QUESTIONS: Augustine and Dorothy Day represent two important stories within the Catholic intellectual tradition. These stories reveal their hesitations, ambitions, conflicts, anxieties, sacrifices, desires, gifts, loves, and joys in the concrete particulars of their lives. What do you think of their narratives? Are they both merely neurotic and unbalanced individuals, or do their stories represent the struggles and consolations of our own humanity? What do their stories tell us about the Catholic intellectual tradition? What do their stories tell us about our stories (both individual and institutional)?


Dorothy Day was the co-founder (Peter Maurin) of the Catholic Worker (1933), a social, religious, cultural, and political movement. Her case for canonization is currently being examined by the Vatican. A middle-class woman born to Protestant parents, Dorothy Day became a suffragette, a social and political writer, a Greenwich Village intellectual, and, founder, of a twentieth-century spiritual movement that established a network of hospitality houses across the land whose purpose is to feed the hungry and attend the poor, the vulnerable, the sick, and the needy in the spirit of Christian caring. The Catholic Worker movement started with the Catholic Worker newspaper, created to stake out a neutral, pacifist, even anarchist position in the increasingly war-torn 1930s. This grew into a "house of hospitality" in the slums of New York City and then a series of farms for the poor to live together communally. The movement quickly spread to other cities in the United States, and to Canada and the United Kingdom; more than 30 independent but affiliated CW communities had been founded by 1941. Well over 100 communities exist today, including several in Australia, the United Kingdom, Canada, Germany, The Netherlands, the Republic of Ireland, Mexico, New Zealand, and Sweden. Her autobiography The Long Loneliness was published in 1952-3. Day's account of the Catholic Worker movement, Loaves and Fishes, was published in 1963. A popular movie called Entertaining Angels: The Dorothy Day Story was produced in 1996 about the life and struggles that Day endured. Day was portrayed by Moira Kelly and Maurin was portrayed by Martin Sheen, both known for their roles on The West Wing television series in the United States. The first full-length documentary about her, Dorothy Day: Don't Call Me a Saint, premiered at Marquette University, where her papers are housed, on November 29, 2005. She uniquely integrated "a long-standing devotion to spiritual introspection, with the help of the Bible and a daily church attendance," and a life long desire to address the injustices in society. Speaking to college students she once said "I've always worried about unfairness, injustice--going back to when I was your age, and was in college [at the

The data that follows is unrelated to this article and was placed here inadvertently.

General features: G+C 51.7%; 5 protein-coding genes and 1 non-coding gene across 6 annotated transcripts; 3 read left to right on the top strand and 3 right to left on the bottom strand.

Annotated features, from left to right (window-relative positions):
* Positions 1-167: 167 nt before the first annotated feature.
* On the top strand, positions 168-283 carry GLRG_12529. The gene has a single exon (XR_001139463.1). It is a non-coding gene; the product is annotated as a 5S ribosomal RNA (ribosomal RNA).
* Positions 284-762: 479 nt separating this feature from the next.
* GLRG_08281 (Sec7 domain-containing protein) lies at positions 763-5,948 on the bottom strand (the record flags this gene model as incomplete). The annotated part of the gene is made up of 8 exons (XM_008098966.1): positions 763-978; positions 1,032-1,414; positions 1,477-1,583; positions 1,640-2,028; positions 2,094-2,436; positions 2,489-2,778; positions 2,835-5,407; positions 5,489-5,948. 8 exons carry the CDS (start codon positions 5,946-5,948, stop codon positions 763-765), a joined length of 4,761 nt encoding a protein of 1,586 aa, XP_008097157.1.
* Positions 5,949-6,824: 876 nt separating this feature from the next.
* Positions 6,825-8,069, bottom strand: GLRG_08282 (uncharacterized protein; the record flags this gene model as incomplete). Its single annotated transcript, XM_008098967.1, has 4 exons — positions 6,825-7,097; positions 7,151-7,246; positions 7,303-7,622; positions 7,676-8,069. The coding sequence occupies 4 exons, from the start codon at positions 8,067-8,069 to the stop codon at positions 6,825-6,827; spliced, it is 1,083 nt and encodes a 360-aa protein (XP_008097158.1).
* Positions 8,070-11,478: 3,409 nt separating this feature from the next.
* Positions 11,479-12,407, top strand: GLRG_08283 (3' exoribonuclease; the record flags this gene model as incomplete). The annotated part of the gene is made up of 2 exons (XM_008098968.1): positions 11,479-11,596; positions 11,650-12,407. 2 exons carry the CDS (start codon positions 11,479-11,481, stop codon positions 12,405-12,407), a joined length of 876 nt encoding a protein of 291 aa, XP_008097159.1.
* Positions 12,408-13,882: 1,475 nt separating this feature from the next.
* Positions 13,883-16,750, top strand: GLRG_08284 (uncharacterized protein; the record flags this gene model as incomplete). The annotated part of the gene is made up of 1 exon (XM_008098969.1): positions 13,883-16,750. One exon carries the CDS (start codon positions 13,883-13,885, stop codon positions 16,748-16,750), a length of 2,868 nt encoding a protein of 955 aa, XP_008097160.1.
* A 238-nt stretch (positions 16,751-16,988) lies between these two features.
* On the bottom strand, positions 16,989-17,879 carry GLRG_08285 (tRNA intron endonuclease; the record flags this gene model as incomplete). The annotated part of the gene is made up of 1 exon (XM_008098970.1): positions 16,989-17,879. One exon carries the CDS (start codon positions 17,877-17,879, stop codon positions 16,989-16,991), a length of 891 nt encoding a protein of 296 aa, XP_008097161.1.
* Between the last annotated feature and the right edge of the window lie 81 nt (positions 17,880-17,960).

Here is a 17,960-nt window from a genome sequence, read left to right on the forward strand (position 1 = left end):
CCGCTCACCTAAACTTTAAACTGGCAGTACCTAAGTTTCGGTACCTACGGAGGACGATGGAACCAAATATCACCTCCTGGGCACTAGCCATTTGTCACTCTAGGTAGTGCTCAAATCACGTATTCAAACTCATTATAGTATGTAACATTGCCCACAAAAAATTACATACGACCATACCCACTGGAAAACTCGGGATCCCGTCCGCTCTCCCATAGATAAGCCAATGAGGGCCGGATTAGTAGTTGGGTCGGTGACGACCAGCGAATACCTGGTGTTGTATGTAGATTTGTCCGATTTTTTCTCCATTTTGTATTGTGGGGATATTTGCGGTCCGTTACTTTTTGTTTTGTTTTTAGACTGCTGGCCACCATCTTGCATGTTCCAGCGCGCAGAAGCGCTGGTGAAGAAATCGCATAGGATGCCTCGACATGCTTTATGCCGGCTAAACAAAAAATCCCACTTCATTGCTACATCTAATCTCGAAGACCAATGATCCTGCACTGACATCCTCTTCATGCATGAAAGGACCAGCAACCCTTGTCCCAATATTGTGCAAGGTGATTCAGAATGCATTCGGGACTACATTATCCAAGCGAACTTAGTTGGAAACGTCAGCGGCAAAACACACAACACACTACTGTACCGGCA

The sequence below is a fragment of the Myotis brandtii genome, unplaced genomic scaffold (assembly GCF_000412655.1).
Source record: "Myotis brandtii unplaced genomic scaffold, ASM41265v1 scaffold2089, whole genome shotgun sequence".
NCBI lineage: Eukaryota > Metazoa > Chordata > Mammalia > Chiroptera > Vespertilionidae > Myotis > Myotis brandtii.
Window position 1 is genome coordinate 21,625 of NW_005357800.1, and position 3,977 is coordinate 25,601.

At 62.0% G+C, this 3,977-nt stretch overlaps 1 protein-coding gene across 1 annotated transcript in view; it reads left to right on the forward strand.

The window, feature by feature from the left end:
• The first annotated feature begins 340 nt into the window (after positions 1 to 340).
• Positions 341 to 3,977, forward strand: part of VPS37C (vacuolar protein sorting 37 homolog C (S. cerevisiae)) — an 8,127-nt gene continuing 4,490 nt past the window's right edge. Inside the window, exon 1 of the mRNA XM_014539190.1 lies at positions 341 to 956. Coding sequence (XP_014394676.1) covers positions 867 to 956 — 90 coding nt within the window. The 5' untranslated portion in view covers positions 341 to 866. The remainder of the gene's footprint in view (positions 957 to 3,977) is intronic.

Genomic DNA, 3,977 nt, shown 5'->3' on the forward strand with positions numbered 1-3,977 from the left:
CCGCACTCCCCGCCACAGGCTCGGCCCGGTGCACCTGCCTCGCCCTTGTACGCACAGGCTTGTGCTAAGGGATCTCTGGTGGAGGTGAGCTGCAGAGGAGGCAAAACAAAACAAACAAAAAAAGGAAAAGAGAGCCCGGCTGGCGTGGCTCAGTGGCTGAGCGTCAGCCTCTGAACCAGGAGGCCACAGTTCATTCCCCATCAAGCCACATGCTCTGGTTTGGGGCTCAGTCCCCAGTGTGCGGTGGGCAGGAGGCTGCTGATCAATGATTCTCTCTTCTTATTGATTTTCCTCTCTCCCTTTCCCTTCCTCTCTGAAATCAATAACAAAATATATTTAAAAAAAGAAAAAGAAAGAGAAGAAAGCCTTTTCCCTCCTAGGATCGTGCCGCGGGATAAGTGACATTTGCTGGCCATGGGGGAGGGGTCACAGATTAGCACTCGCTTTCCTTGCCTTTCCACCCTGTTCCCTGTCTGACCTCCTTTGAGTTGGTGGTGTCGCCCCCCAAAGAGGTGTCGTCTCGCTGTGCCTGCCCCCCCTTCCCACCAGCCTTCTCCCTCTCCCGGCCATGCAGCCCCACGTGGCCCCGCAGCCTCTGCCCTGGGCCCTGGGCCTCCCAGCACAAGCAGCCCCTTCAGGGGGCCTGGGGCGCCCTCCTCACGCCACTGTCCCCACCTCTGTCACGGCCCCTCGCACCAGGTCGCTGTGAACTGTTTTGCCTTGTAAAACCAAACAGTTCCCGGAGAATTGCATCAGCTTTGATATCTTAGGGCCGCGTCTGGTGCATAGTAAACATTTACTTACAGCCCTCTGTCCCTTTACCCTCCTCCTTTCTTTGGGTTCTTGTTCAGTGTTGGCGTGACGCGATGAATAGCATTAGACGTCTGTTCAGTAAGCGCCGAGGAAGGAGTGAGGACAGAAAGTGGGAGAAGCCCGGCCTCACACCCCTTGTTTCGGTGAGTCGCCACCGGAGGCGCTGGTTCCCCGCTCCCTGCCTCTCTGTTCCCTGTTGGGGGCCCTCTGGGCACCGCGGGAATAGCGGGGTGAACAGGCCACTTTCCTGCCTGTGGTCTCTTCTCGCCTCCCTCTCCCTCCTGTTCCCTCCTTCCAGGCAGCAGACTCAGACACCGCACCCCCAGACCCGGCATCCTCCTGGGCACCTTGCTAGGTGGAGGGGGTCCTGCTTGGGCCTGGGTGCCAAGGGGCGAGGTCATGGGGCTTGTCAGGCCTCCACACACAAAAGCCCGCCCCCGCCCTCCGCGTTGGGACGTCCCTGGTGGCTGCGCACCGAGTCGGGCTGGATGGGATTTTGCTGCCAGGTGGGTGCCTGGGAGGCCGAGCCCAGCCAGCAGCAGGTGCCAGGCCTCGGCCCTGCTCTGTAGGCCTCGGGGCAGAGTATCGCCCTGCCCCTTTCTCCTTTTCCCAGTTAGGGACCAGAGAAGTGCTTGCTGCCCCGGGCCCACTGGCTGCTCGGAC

Adapted from Robert Coles' introduction to The Long Loneliness